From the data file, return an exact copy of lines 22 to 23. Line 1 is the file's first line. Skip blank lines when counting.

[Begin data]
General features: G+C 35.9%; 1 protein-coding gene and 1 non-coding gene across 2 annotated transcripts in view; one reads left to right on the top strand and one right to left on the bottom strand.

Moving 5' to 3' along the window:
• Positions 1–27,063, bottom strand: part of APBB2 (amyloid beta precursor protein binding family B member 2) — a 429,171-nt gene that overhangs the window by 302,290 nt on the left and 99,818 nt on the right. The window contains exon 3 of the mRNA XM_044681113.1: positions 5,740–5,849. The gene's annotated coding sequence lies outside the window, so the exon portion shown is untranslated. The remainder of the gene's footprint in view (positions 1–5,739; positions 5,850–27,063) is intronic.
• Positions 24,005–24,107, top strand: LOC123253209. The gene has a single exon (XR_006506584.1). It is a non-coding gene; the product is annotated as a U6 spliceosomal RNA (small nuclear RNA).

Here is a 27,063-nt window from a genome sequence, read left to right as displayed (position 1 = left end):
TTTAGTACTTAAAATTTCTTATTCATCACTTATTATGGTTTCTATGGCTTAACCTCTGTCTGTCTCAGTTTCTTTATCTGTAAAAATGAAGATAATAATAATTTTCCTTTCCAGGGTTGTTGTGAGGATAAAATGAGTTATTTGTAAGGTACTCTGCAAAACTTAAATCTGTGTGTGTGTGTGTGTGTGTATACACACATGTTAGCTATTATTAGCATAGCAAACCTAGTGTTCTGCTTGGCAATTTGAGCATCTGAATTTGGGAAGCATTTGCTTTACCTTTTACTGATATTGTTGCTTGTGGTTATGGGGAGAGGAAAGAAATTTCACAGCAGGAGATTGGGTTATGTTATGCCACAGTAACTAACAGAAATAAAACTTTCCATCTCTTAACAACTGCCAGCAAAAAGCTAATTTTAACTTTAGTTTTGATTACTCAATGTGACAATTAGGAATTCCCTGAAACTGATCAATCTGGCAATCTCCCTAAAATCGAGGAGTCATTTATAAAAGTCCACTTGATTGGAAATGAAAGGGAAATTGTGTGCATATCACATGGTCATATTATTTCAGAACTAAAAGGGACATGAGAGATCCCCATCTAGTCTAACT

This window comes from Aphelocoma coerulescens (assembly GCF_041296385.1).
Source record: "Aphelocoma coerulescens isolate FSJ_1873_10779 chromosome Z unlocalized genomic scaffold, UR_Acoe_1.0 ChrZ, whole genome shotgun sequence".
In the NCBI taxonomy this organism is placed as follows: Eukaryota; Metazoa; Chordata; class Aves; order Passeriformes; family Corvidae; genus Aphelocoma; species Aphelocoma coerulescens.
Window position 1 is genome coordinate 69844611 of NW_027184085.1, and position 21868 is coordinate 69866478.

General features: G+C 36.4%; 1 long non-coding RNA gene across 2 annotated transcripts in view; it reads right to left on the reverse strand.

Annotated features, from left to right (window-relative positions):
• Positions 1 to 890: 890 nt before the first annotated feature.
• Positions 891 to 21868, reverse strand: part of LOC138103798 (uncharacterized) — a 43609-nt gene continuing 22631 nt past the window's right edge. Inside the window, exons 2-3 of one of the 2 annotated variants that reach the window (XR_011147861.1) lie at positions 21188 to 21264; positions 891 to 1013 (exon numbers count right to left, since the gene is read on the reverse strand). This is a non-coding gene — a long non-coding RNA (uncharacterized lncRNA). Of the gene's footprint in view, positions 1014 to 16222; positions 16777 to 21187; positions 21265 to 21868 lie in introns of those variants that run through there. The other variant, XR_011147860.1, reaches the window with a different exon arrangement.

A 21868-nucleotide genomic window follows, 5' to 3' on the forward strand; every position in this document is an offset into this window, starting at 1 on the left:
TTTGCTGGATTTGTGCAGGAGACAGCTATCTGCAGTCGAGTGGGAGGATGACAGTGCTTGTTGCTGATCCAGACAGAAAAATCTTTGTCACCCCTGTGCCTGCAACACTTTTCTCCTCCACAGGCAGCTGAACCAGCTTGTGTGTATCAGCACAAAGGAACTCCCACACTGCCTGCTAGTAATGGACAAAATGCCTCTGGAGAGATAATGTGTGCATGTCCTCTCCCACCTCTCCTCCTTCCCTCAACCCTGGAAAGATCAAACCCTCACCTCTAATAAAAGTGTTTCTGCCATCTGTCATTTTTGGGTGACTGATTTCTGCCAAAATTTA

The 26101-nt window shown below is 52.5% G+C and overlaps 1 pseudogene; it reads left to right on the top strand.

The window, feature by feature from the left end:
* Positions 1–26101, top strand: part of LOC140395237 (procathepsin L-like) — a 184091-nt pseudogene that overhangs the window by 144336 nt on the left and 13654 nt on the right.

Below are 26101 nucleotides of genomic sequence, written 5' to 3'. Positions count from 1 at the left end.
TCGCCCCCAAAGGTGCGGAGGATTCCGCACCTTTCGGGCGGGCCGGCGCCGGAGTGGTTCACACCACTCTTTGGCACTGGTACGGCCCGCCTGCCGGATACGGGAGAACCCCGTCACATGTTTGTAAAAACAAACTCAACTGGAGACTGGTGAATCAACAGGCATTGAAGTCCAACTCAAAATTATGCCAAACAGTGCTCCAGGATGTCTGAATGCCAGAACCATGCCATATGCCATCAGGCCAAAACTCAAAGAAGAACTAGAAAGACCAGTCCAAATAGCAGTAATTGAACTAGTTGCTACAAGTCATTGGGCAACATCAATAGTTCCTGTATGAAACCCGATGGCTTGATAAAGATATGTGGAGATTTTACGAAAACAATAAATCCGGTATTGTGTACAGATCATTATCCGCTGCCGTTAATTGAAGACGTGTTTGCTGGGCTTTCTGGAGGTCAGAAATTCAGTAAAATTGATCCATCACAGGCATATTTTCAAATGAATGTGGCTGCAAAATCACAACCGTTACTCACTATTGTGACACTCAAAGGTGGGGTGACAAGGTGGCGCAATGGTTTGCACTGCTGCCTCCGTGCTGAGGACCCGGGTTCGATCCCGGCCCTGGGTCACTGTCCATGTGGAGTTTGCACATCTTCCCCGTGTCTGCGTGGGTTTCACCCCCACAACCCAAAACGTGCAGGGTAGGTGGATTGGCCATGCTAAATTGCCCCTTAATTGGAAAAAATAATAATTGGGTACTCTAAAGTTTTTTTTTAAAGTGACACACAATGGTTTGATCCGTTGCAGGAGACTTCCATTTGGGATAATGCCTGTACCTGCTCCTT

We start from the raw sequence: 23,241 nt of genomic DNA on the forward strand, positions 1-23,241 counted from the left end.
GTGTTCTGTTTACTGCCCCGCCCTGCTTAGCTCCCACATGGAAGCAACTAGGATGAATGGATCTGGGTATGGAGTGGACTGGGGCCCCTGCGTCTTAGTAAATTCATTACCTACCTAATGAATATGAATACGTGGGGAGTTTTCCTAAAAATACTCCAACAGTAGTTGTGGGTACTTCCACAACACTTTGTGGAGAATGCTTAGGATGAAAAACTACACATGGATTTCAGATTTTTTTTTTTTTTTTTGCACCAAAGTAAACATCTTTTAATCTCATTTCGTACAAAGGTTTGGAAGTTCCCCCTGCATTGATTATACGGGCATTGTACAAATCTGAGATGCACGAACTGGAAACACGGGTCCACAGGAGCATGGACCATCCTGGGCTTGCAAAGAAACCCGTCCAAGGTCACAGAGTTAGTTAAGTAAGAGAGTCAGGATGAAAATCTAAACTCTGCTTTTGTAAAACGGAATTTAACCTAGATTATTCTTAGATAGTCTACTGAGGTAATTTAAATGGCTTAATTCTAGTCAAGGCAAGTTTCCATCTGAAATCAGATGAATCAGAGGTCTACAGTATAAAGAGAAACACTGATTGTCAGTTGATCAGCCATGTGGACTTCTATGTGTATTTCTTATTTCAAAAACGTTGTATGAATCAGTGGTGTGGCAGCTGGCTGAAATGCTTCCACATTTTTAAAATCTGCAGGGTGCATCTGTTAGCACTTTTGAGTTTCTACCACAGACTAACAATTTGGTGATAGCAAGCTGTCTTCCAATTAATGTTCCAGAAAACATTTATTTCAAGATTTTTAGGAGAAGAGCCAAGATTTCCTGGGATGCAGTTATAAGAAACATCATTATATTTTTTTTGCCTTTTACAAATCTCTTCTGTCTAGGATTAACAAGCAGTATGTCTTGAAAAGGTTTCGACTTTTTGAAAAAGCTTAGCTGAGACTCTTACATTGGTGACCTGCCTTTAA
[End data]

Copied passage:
We start from the raw sequence: 23,241 nt of genomic DNA on the forward strand, positions 1-23,241 counted from the left end.
GTGTTCTGTTTACTGCCCCGCCCTGCTTAGCTCCCACATGGAAGCAACTAGGATGAATGGATCTGGGTATGGAGTGGACTGGGGCCCCTGCGTCTTAGTAAATTCATTACCTACCTAATGAATATGAATACGTGGGGAGTTTTCCTAAAAATACTCCAACAGTAGTTGTGGGTACTTCCACAACACTTTGTGGAGAATGCTTAGGATGAAAAACTACACATGGATTTCAGATTTTTTTTTTTTTTTTTGCACCAAAGTAAACATCTTTTAATCTCATTTCGTACAAAGGTTTGGAAGTTCCCCCTGCATTGATTATACGGGCATTGTACAAATCTGAGATGCACGAACTGGAAACACGGGTCCACAGGAGCATGGACCATCCTGGGCTTGCAAAGAAACCCGTCCAAGGTCACAGAGTTAGTTAAGTAAGAGAGTCAGGATGAAAATCTAAACTCTGCTTTTGTAAAACGGAATTTAACCTAGATTATTCTTAGATAGTCTACTGAGGTAATTTAAATGGCTTAATTCTAGTCAAGGCAAGTTTCCATCTGAAATCAGATGAATCAGAGGTCTACAGTATAAAGAGAAACACTGATTGTCAGTTGATCAGCCATGTGGACTTCTATGTGTATTTCTTATTTCAAAAACGTTGTATGAATCAGTGGTGTGGCAGCTGGCTGAAATGCTTCCACATTTTTAAAATCTGCAGGGTGCATCTGTTAGCACTTTTGAGTTTCTACCACAGACTAACAATTTGGTGATAGCAAGCTGTCTTCCAATTAATGTTCCAGAAAACATTTATTTCAAGATTTTTAGGAGAAGAGCCAAGATTTCCTGGGATGCAGTTATAAGAAACATCATTATATTTTTTTTGCCTTTTACAAATCTCTTCTGTCTAGGATTAACAAGCAGTATGTCTTGAAAAGGTTTCGACTTTTTGAAAAAGCTTAGCTGAGACTCTTACATTGGTGACCTGCCTTTAA